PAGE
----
The gray-faced sengi (Rhynchocyon udzungwensis) is a species of elephant shrew endemic to the mountains. The Udzungwa forest partridge (Xenoperdix udzungwensis) is also endemic, and its closest relatives appear to be the hill partridges of Asia.
Although the two mountain groups are ecologically distinct, the Eastern Arc Mountains share many species and plant communities with the Southern Highlands, which lie to the southwest across the Makambako Gap. Both are Afromontane regions, home to characteristic montane species and ecologically distinct from the adjacent lowlands. The climate of the Southern Highlands is more influenced by Lake Malawi than by the Indian Ocean. Some limited-range montane species, including the Kipunji and Kipengere seedeaters (Crithagra melanochrous), inhabit both the Udzungwa Mountains and the Kipengere Range.
The Kihansi spray toad (Nectophrynoides asperginis), which was found only around a waterfall on the Kihansi River, became extinct in the wild in 2009 when an upstream dam altered its habitat.

The toads have since been reintroduced after a successful captive breeding program.

Udzungwa Protected areas and conservation

Protected areas include Udzungwa Mountains National Park (2088.69 km2), Udzungwa Scarp, Kisinga-Rugaro, West Kilombero forest reserves, and Sanje Falls. It is possible to visit the Udzungwa Mountains National Park and go hiking and trekking. The park has no roads passable by vehicle and is accessible only by foot. The trekking routes vary, from the short and easy one-hour Sonjo Waterfall hike to the extremely difficult 6-day trek on the Lumemo Trail. The most popular route is the Sanje Waterfalls Trail, which takes about four hours to complete.

The World-Wide Fund for Nature is working with local communities to protect the park and provide conservation and management support, monitoring, research, and ecotourism initiatives. The help of the local communities is encouraged by giving them access to resources such as the collection of firewood, harvesting of medicinal plants, and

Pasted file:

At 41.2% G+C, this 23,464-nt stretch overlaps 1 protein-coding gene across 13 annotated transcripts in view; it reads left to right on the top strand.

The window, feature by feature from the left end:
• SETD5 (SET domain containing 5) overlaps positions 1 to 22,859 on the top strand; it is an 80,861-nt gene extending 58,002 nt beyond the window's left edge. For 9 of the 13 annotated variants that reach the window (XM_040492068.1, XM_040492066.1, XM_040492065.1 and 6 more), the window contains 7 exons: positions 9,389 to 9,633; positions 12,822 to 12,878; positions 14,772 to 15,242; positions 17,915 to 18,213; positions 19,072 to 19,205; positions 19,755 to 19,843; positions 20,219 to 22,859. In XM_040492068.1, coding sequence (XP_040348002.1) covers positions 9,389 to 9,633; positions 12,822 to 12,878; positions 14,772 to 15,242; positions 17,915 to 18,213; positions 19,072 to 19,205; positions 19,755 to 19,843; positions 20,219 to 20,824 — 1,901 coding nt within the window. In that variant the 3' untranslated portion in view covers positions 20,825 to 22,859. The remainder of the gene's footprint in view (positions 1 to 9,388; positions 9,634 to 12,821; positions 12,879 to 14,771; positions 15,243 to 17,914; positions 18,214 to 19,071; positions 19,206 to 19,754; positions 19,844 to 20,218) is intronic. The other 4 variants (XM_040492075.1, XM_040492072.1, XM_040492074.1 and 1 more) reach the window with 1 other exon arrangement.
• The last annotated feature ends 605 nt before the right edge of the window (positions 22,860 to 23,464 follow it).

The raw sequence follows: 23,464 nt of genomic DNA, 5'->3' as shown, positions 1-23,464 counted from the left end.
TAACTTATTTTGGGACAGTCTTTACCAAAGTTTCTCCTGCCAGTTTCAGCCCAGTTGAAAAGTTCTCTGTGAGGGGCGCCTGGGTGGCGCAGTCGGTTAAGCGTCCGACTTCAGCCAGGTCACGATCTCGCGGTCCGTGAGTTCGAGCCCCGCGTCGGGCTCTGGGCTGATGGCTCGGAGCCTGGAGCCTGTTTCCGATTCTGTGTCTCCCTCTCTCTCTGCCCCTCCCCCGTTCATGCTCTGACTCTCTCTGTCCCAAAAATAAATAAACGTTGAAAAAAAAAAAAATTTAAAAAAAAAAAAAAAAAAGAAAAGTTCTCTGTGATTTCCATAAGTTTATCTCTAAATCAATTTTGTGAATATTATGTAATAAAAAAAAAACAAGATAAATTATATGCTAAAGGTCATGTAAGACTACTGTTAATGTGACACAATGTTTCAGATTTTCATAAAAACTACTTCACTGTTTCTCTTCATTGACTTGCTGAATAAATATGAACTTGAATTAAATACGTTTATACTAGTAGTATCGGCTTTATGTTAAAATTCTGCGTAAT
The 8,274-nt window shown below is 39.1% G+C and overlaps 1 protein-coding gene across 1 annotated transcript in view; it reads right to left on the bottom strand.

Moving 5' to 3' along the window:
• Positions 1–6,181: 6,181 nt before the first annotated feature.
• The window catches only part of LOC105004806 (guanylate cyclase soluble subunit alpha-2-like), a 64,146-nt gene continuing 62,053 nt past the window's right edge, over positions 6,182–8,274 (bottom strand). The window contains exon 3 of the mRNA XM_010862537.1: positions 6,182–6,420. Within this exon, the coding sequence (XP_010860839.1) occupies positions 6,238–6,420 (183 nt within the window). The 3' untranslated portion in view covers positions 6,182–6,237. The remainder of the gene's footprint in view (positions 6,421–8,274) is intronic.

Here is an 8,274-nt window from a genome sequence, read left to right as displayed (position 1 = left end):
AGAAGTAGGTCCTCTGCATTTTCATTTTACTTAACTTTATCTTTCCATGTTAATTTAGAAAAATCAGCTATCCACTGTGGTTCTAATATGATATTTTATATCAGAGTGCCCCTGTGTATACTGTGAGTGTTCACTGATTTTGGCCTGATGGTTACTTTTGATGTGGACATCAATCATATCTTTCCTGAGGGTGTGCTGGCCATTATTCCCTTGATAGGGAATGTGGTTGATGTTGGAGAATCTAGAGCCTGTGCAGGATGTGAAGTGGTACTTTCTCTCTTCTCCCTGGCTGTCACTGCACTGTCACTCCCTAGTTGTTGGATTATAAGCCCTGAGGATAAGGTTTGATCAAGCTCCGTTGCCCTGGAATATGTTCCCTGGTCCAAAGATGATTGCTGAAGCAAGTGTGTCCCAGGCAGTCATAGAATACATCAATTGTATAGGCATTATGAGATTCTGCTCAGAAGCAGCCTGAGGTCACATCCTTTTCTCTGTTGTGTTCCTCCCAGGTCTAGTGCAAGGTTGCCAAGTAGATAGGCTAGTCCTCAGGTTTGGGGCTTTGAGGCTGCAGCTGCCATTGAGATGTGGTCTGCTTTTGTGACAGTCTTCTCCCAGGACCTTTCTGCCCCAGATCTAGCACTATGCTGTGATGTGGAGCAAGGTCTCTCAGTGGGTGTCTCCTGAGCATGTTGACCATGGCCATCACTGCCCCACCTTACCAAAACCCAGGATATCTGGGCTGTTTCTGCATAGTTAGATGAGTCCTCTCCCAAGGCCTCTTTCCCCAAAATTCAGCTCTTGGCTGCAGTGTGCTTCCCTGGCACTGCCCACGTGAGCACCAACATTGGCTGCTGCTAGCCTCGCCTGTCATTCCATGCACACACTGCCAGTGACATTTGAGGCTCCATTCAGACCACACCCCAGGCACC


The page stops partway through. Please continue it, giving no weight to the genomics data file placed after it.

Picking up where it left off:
gathering grass for thatching.
The Uzungwa Scarp Nature Forest Reserve (USNFR) is located in the Udzungwa Mountains within the Iringa Region (Kilolo and Mufindi Districts) and Kilombero District in the Morogoro Region. The reserve is home to Red Colobus monkeys and a variety of vegetation, including a tall, luxurious sub-montane forest. Other tourist attractions found in the reserve are unique canopy features, wild animals like elephants and buffaloes, migratory birds, attractive scenery, caves, waterfalls (Idasi, Lutalawa, Msingusi, Kiimbi, Ikungwe, Udagaji, Mipimati), historical and cultural sites (Madege, Lendi, Igeni, Kisupyo, Lugugwe, Utemelwa, Lupondelo, Lusakalilo villages), nature trails, and ecotourism activities.

Tourists can do the following ecotourism activities: swimming at the natural ponds, sunrise and sunset viewing, hiking, trekking, safari adventures, cultural and traditional experiences, bird watching, research and educational tours, photographing, and camping.


There are three access routes to the reserve. The first one is through Ipogolo via Kilolo District to Uluti village, which is about 100km from Iringa town. The second is through Mufindi District via Mapanda Ward to Uhafiwa village, about 130 km from Mafinga Township. The third is from Morogoro Municipality via Mikumi Town to Ifakara Town, then Chita to Udagaji Village.
which is about 80km.
In Iringa Municipality, there is Nduli Airport, which serves scheduled and non-scheduled/chartered flights from major cities like Dar es Salaam, Arusha, and Kilimanjaro. The distance from Iringa town to Uzungwa Scarp Nature Forest Reserve is about 120 km.

Other tourist attractions found near Uzungwa Nature Forest Reserve are Kilombero Nature Forest Reserve, Udzungwa Mountains National Park, Nyerere National Park, and Kidatu Power Station.

Visitors coming to the reserve through Iringa also have the opportunity to visit nearby tourist attractions such as Kalenga Historical Centre, Isimila Archeological Site, and Ruaha National Park.